• It appears that the public agree with McGowan’s sentiment that Portman’s protest means nothing if it’s not accompanied by action. (Getty Images)
It appears that the public agree with McGowan’s sentiment that Portman’s protest means nothing if it’s not accompanied by action.
By
Zoe Victoria

18 Feb 2020 - 10:24 AM  UPDATED 18 Feb 2020 - 10:28 AM

If you haven’t heard about the cape that actress Natalie Portman wore to the Oscars last week you must have been living under a rock.

But in case you missed it, here’s a quick recap. Portman wore a black Dior cape to the awards ceremony last week. The names of a number of female directors who missed out on nominations were embroidered into the piece. The names included Lulu Wang and Greta Gerwig as well as the names of six other female directors. When asked about the cape, Portman told reporters, “I want to recognise the women who weren’t recognised for their incredible work this year in my subtle way.”

“I want to recognise the women who weren’t recognised for their incredible work this year in my subtle way.”

Portman was widely lauded for the statement but some have questioned whether the statement was too subtle. And fellow actress, Rose McGowan called Portman out on it. In a Facebook post last week, McGowan said that she found “Portman’s type of activism deeply offensive.” She went on to say that Portman has “worked with two female directors in your very long career - one of them was you.” She also pointed out that Portman is the only female director employed by her production company.

Portman responded to McGowan’s criticism the following day. She acknowledged the critique admitting, “It is true I’ve only made a few films with women.” Pointing to smaller projects, including commercials and music videos, Portman listed some of the female directors she has worked with including; Marya Cohen, Rebecca Zlotowski and Sofia Coppola.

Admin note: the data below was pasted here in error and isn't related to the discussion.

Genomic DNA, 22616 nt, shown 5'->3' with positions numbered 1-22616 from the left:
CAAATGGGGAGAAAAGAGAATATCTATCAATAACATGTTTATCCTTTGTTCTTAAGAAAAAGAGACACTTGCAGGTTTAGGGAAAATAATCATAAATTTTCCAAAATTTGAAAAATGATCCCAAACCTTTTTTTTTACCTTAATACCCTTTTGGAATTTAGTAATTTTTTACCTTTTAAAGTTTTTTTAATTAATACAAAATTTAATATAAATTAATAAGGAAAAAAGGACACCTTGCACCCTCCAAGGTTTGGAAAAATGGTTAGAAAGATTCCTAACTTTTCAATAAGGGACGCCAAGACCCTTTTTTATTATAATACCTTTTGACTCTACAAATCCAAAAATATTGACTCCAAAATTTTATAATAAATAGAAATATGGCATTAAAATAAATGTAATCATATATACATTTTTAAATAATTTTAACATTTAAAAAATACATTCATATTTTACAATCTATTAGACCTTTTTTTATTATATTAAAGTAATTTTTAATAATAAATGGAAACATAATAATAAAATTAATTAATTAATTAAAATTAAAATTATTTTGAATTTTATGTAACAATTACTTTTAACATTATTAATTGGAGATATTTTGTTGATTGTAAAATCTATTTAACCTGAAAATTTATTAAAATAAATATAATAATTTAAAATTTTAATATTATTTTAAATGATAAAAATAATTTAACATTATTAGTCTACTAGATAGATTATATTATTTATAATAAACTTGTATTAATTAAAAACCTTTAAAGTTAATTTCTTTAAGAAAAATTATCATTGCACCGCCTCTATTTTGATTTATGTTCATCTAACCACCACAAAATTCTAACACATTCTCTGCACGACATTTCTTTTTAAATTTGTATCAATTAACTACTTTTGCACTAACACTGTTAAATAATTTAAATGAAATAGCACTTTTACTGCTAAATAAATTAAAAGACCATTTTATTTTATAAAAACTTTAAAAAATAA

She went on to say that she has worked on numerous other female-led projects that have fallen through. “Female films have been incredibly hard to get made at studios, or to get independently financed. If these films do get made, women face enormous challenges during the making of them,” she said. “I have had the experience a few times of helping get female directors hired on projects which they were then forced out of because of the conditions they faced at work.”

“I have had the experience a few times of helping get female directors hired on projects which they were then forced out of because of the conditions they faced at work.”

It seems a strange thing to be highlighting when it only demonstrates the fact that Portman, and others should be doing more to improve the working conditions of women in the film industry. It’s a point that McGowan made in her original criticism of Portman’s protest, “What is it with actresses of your ilk? You ‘A-listers’ could change the world if you’d take a stand instead of being the problem.” 

And it appears that the public agree with McGowan’s sentiment that Portman’s protest means nothing if it’s not accompanied by action. One user on Twitter commented, “Natalie Portman embroidered her Dior cape with all of the female directors she won’t hire or work for.” Another said, “Imagine pretending to care about female directors while not hiring any yourself.”

Another tweeted, “I think that Natalie Portman wearing a dress with the names of female directors the Oscars snubbed sewn on it while simultaneously owning a production company who has only hired one female director, her. It’s the perfect definition of white feminism.” 

While Portman’s cape certainly made a statement about the value of women working in the film industry, that can’t be the end of the conversation. As Portman rightly pointed out in her response, “Female directed films face difficulty getting into festivals, getting distribution and getting accolades because of the gatekeepers at every level.” The cape was just the beginning. In order to see real change, the film industry must support women as they continue to struggle for greater recognition of their art.

Zoe Victoria is a freelance writer. You can follow her on Twitter @Zoe__V

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